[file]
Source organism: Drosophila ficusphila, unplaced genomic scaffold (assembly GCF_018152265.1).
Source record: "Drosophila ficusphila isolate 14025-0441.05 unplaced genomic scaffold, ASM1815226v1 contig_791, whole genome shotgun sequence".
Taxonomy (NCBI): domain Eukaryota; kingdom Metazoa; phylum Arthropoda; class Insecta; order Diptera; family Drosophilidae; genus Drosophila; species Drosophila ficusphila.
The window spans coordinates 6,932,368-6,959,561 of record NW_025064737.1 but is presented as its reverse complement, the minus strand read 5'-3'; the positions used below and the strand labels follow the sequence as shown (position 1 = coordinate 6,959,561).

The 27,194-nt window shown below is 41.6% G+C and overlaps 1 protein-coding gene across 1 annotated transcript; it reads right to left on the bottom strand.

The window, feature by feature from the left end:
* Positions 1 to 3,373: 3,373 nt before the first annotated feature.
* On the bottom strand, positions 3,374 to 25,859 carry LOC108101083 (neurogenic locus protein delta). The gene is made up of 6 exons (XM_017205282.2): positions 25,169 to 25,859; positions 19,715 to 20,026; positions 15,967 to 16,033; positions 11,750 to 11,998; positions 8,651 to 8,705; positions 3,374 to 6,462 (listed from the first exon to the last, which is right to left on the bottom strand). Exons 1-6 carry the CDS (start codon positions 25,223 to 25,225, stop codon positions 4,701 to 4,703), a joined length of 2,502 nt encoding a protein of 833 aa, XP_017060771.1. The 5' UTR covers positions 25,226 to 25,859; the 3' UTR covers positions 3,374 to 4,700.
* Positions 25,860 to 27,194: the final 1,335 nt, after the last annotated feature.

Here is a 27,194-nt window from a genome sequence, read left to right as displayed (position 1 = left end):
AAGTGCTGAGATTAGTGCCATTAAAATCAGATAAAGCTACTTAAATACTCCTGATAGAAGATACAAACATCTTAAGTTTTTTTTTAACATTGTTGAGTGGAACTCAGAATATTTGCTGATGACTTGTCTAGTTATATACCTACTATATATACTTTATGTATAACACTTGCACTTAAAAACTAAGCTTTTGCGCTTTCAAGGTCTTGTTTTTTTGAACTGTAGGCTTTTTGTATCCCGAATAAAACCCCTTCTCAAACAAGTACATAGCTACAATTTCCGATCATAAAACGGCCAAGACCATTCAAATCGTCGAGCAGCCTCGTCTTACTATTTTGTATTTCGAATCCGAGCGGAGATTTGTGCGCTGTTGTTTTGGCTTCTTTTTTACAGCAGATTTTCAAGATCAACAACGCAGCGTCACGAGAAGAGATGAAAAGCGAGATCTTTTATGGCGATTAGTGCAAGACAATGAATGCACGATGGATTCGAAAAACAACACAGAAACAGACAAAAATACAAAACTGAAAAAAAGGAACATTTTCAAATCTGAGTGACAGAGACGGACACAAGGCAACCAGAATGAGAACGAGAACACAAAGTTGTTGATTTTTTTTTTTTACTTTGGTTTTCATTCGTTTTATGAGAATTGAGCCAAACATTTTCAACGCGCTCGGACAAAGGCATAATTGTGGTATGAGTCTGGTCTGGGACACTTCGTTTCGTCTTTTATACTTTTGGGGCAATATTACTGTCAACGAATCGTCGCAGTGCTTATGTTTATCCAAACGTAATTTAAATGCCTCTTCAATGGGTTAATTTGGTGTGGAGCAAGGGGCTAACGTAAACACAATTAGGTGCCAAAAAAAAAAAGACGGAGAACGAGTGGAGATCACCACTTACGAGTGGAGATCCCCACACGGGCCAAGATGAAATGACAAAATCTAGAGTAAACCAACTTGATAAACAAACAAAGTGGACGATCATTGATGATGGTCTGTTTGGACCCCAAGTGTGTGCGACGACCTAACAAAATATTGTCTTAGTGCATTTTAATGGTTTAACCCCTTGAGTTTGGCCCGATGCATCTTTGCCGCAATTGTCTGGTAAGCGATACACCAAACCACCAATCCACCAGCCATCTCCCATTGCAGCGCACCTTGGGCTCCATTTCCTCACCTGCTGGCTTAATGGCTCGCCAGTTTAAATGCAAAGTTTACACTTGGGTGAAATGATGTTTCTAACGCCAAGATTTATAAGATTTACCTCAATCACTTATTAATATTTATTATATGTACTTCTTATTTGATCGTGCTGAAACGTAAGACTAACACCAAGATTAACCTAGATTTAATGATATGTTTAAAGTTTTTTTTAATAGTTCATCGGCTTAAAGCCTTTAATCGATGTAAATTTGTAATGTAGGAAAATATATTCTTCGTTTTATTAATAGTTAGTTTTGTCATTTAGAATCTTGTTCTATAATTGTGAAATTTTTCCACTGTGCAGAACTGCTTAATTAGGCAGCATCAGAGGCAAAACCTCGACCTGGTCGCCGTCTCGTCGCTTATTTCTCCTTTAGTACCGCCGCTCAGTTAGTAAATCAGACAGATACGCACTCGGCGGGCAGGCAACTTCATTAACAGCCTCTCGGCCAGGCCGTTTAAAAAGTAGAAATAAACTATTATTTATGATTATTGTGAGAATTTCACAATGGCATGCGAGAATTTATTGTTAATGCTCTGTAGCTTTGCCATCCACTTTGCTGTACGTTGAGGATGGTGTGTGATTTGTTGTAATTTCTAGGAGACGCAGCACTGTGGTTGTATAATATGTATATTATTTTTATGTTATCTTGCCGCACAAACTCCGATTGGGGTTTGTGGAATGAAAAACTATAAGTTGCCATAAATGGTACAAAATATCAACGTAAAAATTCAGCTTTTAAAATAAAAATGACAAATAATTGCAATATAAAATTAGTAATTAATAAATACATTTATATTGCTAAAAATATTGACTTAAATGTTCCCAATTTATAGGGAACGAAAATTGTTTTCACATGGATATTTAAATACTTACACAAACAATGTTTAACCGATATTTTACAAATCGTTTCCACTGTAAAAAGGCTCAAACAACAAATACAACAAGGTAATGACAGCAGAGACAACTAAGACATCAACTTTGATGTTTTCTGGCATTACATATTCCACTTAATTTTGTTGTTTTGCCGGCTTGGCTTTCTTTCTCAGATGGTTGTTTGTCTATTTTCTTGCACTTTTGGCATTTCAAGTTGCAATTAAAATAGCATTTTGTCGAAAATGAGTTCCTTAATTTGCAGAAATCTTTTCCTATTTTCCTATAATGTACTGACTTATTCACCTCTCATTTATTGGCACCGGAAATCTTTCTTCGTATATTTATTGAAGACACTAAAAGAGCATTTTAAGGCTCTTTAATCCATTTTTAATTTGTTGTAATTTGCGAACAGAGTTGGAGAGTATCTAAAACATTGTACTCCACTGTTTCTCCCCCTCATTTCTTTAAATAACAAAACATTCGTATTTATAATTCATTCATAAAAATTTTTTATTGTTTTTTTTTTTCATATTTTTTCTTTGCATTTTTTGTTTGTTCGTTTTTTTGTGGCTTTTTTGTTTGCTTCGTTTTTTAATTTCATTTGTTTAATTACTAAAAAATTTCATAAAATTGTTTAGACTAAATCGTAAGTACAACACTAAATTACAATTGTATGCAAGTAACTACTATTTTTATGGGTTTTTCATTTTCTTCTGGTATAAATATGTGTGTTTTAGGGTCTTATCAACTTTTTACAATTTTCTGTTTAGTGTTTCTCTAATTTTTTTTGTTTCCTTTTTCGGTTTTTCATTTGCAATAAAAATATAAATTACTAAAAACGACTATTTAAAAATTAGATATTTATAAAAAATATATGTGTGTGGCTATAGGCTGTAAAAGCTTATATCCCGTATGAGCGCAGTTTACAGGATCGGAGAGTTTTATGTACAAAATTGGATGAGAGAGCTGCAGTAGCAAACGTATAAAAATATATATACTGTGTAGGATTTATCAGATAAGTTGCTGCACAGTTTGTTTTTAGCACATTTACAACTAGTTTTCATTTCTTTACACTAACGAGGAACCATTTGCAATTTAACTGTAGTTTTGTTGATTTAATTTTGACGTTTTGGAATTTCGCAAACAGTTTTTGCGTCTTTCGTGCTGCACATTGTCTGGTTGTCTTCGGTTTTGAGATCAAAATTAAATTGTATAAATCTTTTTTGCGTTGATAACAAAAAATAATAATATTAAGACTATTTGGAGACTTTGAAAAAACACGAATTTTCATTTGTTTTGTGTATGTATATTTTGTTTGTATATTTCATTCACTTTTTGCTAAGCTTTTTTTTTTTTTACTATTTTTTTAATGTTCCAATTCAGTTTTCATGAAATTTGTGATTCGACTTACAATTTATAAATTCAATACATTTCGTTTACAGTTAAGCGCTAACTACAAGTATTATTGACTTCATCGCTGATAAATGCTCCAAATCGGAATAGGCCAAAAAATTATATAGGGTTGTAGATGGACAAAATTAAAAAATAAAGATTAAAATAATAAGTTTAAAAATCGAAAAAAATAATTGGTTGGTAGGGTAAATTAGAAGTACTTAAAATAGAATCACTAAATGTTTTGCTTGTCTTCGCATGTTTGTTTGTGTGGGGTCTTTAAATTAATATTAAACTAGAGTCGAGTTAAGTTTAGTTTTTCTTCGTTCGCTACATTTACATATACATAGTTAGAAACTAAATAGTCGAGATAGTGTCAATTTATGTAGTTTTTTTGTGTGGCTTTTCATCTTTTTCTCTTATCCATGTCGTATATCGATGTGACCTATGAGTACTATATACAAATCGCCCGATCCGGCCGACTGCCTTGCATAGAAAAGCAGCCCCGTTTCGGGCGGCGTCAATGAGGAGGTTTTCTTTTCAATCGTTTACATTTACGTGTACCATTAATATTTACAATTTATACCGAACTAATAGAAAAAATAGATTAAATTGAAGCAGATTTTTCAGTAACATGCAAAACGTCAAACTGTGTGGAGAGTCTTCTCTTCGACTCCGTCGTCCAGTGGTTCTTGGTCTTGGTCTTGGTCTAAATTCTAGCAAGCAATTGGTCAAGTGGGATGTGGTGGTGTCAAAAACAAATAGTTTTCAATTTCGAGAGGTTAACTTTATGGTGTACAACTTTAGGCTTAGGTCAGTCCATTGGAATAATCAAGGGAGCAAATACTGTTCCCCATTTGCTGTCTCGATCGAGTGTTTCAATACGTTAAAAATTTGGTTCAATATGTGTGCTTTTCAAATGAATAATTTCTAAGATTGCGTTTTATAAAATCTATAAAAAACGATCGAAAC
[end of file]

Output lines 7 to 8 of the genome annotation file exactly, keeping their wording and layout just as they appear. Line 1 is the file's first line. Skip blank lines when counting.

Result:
* Positions 1 to 3,373: 3,373 nt before the first annotated feature.
* On the bottom strand, positions 3,374 to 25,859 carry LOC108101083 (neurogenic locus protein delta). The gene is made up of 6 exons (XM_017205282.2): positions 25,169 to 25,859; positions 19,715 to 20,026; positions 15,967 to 16,033; positions 11,750 to 11,998; positions 8,651 to 8,705; positions 3,374 to 6,462 (listed from the first exon to the last, which is right to left on the bottom strand). Exons 1-6 carry the CDS (start codon positions 25,223 to 25,225, stop codon positions 4,701 to 4,703), a joined length of 2,502 nt encoding a protein of 833 aa, XP_017060771.1. The 5' UTR covers positions 25,226 to 25,859; the 3' UTR covers positions 3,374 to 4,700.